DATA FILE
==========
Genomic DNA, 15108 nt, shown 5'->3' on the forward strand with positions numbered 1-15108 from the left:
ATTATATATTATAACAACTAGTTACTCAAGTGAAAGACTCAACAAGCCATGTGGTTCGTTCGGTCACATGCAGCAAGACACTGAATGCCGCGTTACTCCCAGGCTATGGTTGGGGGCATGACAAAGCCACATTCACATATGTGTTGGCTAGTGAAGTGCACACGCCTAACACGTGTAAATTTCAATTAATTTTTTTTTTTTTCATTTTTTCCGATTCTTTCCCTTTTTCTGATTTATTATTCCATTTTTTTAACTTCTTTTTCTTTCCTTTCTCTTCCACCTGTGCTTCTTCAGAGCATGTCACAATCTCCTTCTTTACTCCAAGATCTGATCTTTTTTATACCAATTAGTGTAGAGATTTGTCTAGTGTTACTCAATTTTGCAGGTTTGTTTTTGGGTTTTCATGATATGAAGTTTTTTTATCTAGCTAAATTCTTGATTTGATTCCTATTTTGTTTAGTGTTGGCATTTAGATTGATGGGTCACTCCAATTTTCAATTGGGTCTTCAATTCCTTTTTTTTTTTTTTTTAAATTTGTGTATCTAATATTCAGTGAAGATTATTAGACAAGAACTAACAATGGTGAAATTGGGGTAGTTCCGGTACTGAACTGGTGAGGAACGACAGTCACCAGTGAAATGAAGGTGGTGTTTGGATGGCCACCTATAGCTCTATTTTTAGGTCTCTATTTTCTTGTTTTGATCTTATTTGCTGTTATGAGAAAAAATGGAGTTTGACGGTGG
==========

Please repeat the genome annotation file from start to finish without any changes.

Genomic DNA, 15108 nt, shown 5'->3' on the forward strand with positions numbered 1-15108 from the left:
ATTATATATTATAACAACTAGTTACTCAAGTGAAAGACTCAACAAGCCATGTGGTTCGTTCGGTCACATGCAGCAAGACACTGAATGCCGCGTTACTCCCAGGCTATGGTTGGGGGCATGACAAAGCCACATTCACATATGTGTTGGCTAGTGAAGTGCACACGCCTAACACGTGTAAATTTCAATTAATTTTTTTTTTTTTCATTTTTTCCGATTCTTTCCCTTTTTCTGATTTATTATTCCATTTTTTTAACTTCTTTTTCTTTCCTTTCTCTTCCACCTGTGCTTCTTCAGAGCATGTCACAATCTCCTTCTTTACTCCAAGATCTGATCTTTTTTATACCAATTAGTGTAGAGATTTGTCTAGTGTTACTCAATTTTGCAGGTTTGTTTTTGGGTTTTCATGATATGAAGTTTTTTTATCTAGCTAAATTCTTGATTTGATTCCTATTTTGTTTAGTGTTGGCATTTAGATTGATGGGTCACTCCAATTTTCAATTGGGTCTTCAATTCCTTTTTTTTTTTTTTTTAAATTTGTGTATCTAATATTCAGTGAAGATTATTAGACAAGAACTAACAATGGTGAAATTGGGGTAGTTCCGGTACTGAACTGGTGAGGAACGACAGTCACCAGTGAAATGAAGGTGGTGTTTGGATGGCCACCTATAGCTCTATTTTTAGGTCTCTATTTTCTTGTTTTGATCTTATTTGCTGTTATGAGAAAAAATGGAGTTTGACGGTGG